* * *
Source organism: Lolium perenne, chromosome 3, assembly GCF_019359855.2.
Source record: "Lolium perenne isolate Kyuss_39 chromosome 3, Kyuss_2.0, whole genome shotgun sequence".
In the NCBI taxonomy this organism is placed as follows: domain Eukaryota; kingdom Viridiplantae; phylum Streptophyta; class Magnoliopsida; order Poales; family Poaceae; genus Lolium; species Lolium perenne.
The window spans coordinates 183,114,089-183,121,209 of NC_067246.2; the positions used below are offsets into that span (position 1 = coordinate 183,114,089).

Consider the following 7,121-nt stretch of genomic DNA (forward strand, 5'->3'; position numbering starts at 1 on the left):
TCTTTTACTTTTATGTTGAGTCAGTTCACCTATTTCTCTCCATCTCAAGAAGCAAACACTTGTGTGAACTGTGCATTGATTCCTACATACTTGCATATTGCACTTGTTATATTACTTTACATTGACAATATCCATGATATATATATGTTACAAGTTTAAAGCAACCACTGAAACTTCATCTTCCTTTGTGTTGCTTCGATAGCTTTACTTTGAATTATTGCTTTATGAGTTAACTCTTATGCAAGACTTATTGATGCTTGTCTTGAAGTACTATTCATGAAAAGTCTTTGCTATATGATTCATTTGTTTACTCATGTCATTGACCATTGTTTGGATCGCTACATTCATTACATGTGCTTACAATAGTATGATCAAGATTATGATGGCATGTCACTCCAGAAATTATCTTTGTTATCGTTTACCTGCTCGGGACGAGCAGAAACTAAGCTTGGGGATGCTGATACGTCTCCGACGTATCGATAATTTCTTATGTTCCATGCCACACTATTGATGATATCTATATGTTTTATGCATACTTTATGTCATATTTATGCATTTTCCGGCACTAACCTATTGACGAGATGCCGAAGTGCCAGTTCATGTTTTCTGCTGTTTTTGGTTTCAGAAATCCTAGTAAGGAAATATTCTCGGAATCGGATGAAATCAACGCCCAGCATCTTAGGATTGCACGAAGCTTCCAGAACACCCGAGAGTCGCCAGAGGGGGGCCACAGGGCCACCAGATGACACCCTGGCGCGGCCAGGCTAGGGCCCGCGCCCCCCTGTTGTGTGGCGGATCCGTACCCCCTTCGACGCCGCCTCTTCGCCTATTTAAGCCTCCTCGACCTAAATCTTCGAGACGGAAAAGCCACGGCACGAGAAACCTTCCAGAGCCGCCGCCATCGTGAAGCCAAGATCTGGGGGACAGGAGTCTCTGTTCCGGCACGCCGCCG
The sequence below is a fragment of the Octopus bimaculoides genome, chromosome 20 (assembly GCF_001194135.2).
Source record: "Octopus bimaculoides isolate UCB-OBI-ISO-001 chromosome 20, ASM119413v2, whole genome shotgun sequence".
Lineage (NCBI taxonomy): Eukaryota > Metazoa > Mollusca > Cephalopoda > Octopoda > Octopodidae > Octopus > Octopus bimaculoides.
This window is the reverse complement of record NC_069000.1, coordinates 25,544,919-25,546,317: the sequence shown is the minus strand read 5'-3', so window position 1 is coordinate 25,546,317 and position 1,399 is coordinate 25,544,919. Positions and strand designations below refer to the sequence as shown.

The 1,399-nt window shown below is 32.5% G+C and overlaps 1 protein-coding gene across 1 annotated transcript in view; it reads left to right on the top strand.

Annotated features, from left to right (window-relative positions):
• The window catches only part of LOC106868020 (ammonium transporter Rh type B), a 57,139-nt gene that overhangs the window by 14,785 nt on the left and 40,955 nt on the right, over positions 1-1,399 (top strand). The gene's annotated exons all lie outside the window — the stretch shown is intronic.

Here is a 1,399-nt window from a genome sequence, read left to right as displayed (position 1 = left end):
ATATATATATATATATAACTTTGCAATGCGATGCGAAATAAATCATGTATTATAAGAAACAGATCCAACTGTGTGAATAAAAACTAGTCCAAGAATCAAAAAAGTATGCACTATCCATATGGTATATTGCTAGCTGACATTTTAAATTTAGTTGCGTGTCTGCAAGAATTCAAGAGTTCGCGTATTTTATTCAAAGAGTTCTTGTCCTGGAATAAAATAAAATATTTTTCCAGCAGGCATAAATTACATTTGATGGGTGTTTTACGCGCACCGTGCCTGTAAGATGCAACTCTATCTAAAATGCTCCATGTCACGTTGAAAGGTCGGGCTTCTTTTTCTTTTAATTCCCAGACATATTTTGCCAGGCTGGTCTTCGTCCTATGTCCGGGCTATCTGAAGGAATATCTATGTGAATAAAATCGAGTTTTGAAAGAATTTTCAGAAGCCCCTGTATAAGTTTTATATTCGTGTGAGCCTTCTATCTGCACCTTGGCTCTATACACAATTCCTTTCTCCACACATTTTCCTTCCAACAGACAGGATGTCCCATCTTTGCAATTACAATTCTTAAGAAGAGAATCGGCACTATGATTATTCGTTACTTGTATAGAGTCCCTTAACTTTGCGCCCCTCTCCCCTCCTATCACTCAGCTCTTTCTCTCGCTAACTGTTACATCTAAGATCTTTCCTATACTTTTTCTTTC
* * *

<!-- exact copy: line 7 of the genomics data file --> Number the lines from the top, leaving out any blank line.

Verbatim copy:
The sequence below is a fragment of the Octopus bimaculoides genome, chromosome 20 (assembly GCF_001194135.2).